According to the National Highway Traffic Safety Administration (NHTSA), a division of the U.S. Transportation Department, distracted driving is “any activity that could divert a person’s attention away from the primary task of driving.”
Distracted driving is not limited to texting or making calls on a cellular device; any activity that diverts a driver’s attention puts that driver, passengers, and others sharing the road at serious risk.
Erie Insurance has conducted a survey where people admitted to brushing and flossing their teeth, putting on make up, changing clothes and even going to the bathroom.
Traffic safety experts classify distractions into three main types: Manual, visual and cognitive.
Manual distractions are those where you move your hands away from the task of controlling the vehicle. Reaching for a soda in the drink carrier is an example of a manual distraction.
Visual distractions are those where you focus your eyes away from the road. You drop your soda, and when it spills all over the floor of the car, you look down at your ruined shoes and stained slacks: that’s a visual distraction.
A cognitive distraction is when you’re mind wanders away from the task of driving. You start to consider whether you can afford to replace the clothing you just ruined, and what stores have bargains this week, and you’re no longer paying attention to the essential job of driving. Bingo: cognitive distraction.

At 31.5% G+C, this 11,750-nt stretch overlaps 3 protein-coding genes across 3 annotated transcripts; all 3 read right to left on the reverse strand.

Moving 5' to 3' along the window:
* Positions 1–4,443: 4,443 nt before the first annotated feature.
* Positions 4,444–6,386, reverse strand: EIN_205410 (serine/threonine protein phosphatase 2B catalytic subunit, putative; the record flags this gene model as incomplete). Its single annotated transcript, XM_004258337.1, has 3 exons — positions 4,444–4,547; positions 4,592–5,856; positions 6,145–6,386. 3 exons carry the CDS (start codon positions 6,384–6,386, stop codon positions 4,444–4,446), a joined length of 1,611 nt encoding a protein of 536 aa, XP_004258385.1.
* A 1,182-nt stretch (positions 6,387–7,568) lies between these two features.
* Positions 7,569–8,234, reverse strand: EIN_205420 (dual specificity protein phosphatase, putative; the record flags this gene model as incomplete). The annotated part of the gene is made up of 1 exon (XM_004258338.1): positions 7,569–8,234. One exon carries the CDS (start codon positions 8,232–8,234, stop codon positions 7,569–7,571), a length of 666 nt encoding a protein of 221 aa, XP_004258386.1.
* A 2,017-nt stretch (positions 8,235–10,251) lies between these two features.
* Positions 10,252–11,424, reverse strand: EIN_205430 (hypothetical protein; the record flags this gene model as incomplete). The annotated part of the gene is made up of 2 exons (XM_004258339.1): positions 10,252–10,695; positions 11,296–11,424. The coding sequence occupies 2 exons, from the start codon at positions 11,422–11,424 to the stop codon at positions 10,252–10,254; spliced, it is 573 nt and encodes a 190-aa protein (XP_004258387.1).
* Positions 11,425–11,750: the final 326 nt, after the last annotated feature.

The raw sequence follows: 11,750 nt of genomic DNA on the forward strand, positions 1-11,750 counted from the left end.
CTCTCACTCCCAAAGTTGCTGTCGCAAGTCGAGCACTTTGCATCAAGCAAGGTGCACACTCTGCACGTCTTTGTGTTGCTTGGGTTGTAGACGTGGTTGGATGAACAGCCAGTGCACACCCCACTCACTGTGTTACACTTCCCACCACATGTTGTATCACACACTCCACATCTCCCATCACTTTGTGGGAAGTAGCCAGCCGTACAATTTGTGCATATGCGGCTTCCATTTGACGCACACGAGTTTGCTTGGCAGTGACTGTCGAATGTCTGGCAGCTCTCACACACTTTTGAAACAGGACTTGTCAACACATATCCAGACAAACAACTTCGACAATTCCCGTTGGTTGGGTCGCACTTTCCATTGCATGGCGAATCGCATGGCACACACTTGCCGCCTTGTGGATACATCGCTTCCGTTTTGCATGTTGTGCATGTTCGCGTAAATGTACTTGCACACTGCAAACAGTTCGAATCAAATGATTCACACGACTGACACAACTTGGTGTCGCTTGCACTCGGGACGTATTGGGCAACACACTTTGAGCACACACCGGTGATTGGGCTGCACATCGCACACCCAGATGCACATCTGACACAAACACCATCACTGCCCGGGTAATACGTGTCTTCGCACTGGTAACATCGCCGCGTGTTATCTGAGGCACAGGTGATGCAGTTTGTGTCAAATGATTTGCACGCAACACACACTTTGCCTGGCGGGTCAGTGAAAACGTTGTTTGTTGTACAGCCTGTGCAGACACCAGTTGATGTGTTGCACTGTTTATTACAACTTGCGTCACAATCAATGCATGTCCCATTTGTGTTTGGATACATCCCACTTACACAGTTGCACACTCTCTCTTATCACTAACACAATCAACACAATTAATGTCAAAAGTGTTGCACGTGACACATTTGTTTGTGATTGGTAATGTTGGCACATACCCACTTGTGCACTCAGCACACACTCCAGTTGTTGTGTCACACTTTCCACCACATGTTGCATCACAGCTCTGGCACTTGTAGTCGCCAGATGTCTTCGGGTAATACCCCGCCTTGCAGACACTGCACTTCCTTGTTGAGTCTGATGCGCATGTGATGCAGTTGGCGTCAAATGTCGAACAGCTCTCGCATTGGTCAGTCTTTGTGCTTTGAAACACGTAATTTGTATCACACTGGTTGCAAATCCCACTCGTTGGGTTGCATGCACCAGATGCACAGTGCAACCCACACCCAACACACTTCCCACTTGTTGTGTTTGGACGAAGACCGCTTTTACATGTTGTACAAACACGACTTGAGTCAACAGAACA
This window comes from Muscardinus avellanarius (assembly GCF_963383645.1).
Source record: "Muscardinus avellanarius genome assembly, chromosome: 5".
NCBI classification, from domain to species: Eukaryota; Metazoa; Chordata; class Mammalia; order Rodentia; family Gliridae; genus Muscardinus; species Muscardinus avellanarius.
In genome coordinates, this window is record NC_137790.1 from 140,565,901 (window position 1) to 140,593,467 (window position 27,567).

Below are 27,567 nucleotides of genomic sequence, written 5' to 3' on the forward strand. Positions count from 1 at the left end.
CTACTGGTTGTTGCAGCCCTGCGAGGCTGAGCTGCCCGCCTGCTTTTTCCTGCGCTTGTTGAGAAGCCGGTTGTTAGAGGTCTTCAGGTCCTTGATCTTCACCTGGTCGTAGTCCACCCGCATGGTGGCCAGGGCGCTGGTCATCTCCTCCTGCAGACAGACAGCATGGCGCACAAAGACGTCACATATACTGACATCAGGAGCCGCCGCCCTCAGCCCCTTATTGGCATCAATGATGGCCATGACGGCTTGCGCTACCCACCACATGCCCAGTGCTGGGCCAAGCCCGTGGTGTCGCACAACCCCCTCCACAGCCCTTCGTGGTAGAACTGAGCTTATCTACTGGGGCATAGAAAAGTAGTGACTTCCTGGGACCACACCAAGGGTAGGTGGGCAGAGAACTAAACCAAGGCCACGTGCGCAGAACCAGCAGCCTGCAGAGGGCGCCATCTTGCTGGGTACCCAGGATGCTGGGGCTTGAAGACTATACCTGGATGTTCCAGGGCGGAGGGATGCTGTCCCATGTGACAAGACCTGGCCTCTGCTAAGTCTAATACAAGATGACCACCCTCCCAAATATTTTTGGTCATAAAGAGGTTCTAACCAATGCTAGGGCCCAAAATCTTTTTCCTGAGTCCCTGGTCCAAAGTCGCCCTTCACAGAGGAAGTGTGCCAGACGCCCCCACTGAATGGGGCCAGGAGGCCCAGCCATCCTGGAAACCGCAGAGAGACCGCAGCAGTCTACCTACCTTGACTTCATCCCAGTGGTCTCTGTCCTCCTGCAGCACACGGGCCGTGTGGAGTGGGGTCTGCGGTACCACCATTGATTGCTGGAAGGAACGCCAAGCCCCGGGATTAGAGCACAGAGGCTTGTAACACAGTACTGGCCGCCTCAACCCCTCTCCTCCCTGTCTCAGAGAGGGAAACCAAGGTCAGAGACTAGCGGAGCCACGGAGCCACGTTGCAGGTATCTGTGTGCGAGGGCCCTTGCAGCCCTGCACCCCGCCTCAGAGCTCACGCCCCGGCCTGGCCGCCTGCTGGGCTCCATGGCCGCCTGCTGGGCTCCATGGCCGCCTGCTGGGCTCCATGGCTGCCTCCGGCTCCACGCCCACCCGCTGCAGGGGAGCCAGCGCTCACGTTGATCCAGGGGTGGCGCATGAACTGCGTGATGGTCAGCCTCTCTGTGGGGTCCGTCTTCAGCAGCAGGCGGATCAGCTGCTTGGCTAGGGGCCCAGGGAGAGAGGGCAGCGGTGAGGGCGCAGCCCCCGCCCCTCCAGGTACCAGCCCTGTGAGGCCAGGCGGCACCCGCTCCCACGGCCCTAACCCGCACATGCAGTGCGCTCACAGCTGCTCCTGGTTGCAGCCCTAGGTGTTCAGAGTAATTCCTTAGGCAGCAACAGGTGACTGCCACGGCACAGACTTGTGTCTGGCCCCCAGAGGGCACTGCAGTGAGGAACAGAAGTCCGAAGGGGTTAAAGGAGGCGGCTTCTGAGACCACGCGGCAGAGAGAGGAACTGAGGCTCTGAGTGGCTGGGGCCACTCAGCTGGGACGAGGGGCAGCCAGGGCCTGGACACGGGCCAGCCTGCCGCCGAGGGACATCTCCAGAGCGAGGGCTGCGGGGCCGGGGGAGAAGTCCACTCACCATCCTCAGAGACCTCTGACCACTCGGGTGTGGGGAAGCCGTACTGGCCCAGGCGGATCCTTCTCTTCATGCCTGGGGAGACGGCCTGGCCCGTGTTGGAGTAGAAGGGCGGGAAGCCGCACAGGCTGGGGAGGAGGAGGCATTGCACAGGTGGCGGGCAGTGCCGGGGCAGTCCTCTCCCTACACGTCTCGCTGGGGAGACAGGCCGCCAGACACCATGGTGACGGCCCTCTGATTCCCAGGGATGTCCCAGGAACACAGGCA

The NHTSA has gone on to point out because text messaging requires visual, manual and cognitive attention from the driver it is by far the most alarming distraction.
As of December 2015, 156.7 billion text messages were sent every month, totaling 1.89 trillion for the year in the United States.
These astonishing numbers regrettably shine some light on the possibility of why almost nine people a day are killed and another 1,181 are injured in crashes reported to involve a distracted driver.
According to the NHTSA, drivers in the 20s make up 23 percent of drivers in all fatal vehicle accidents, and 27 percent of all reported distracted drivers. Out of the numbers listed above, 38 percent of the distracted drivers who were using cell phones in fatal crashes were reported to be in their 20s.
In a survey from the AAA Foundation for Traffic Safety, over 90 percent of drivers recognized the danger from cell phone distractions and found it “unacceptable” that drivers text or send e-mail while driving. Nevertheless, 35 percent of these same people admitted to having read or sent a text message or e-mail while driving in the previous month. Similarly, two-thirds of the survey respondents admitted to talking on a cell phone, even though 88 percent found it a threat to safety.